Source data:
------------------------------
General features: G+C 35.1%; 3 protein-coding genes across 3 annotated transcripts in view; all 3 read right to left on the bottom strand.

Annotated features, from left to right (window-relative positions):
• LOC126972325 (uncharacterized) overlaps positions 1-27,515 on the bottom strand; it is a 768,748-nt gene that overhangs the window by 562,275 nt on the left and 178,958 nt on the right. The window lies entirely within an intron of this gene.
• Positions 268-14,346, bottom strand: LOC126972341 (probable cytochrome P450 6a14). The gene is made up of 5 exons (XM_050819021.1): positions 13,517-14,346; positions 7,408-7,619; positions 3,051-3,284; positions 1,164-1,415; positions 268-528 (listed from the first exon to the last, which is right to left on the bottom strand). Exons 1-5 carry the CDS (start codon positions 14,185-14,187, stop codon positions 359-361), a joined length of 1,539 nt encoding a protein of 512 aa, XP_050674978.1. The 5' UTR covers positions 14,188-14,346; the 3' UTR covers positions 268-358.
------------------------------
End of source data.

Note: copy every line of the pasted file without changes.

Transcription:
General features: G+C 35.1%; 3 protein-coding genes across 3 annotated transcripts in view; all 3 read right to left on the bottom strand.

Annotated features, from left to right (window-relative positions):
• LOC126972325 (uncharacterized) overlaps positions 1-27,515 on the bottom strand; it is a 768,748-nt gene that overhangs the window by 562,275 nt on the left and 178,958 nt on the right. The window lies entirely within an intron of this gene.
• Positions 268-14,346, bottom strand: LOC126972341 (probable cytochrome P450 6a14). The gene is made up of 5 exons (XM_050819021.1): positions 13,517-14,346; positions 7,408-7,619; positions 3,051-3,284; positions 1,164-1,415; positions 268-528 (listed from the first exon to the last, which is right to left on the bottom strand). Exons 1-5 carry the CDS (start codon positions 14,185-14,187, stop codon positions 359-361), a joined length of 1,539 nt encoding a protein of 512 aa, XP_050674978.1. The 5' UTR covers positions 14,188-14,346; the 3' UTR covers positions 268-358.